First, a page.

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that Party, and join themfelves to thofe
who had added to, and corrupted the
Temple, than to afTociate with fuch as
feemed in a fair Way to pull it down
upon their own Heads, not confidering
that the Firmnefs of the Work made
this impoffible.

IN this Condition ftands the nobleft
Edifice fn the World -, diftorted in its
Figure, by a rude and Got hick Addi-

tion; difgraced, by idle and fantaftick
Ornaments ; and fpoiled of its antient
Glories, by pretended or ignorant Re-
formers : So unhappily are its Beauty,
its Majefty, and Grandeur impaired ;
that many prefer the Temples of China,
or the Mofques of Turkey, to it; and
fome had rather worfhip in the open Air.


The Ninth.

FOR many Ages, the Good of
Mankind had excited fome -, and
Curiofity and Avarice, Numbers, to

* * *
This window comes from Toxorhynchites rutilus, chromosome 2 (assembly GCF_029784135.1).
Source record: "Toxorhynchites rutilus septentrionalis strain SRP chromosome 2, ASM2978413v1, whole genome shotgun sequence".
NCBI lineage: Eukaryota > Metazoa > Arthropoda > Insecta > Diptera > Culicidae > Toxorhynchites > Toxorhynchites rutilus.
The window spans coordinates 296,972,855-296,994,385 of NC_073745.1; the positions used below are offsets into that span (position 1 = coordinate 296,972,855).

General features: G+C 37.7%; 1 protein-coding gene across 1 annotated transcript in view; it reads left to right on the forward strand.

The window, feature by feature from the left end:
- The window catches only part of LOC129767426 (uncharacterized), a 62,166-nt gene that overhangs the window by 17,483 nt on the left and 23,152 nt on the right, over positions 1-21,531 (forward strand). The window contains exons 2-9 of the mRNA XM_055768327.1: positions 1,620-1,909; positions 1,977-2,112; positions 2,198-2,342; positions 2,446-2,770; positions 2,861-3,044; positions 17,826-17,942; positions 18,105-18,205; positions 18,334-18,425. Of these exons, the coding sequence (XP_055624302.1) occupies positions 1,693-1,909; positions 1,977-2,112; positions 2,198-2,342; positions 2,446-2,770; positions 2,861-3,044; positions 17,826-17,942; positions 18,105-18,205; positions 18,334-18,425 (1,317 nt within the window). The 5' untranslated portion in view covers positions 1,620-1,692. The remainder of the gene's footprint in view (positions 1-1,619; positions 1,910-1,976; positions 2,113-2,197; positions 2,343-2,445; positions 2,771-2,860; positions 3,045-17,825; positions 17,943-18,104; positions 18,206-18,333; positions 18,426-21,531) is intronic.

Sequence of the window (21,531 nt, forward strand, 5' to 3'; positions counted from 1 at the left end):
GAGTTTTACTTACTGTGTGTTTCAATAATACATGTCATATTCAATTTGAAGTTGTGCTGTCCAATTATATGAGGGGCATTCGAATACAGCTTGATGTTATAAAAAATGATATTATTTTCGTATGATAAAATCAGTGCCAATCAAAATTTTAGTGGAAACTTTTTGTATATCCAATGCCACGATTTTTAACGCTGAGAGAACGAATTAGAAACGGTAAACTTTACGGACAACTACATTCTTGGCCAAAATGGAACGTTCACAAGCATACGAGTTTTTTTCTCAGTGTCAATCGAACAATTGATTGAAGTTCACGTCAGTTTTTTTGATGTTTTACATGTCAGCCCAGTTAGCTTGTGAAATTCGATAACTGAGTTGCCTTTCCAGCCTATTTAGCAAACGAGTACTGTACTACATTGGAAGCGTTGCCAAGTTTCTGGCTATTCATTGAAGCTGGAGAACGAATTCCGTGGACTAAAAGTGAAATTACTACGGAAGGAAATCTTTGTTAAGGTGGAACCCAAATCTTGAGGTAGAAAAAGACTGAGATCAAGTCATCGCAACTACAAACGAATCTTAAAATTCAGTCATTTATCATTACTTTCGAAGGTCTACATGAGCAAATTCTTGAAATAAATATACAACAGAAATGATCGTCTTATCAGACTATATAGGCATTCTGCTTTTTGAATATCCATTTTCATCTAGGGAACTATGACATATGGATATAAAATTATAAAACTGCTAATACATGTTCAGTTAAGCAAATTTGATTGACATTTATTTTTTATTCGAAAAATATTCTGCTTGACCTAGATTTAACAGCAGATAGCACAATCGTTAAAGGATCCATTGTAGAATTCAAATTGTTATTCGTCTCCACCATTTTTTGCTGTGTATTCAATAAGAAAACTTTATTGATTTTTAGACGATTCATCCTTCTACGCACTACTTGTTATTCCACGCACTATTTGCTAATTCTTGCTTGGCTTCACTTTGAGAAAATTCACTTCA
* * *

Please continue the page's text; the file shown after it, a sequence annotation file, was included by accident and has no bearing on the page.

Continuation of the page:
fearch for an univerfal Remedy, that
might cure all Diftempers incident to
the human Species. To this they were
encouraged by an old Opinion handed
down, from Time immemorial, and
generally fpread among the People,
M that

( 122 )

that there was really fuch a Thing in
Nature, though very hard to be found
out. Phyiick was narrowly fearched,
Philofophy was fiddly examined, and
even Magick fuperftitioufly confulred;
but all to no Purpofe, the fugitive Mi-
racle eluded all their Enquiries. Some
were fo weak as to think, and others
fo difingenuous as to pretend they had
difcovered it 5 but a little Time and
Experience fully demonftrated the
Falfhood of the one, and the Folly of
the other. Some were of Opinion,
that there was no fuch Thing, but they
were miftaken ; for, in the Garden of
TJranion, a wife and mighty Prince,
grew a Tree of excellent Beauty, and
wonderful Size, whofe Fruit, with
which it was continually loaded, were
a prefent Remedy againft all Kinds of
Maladies. The Subjects of this Prince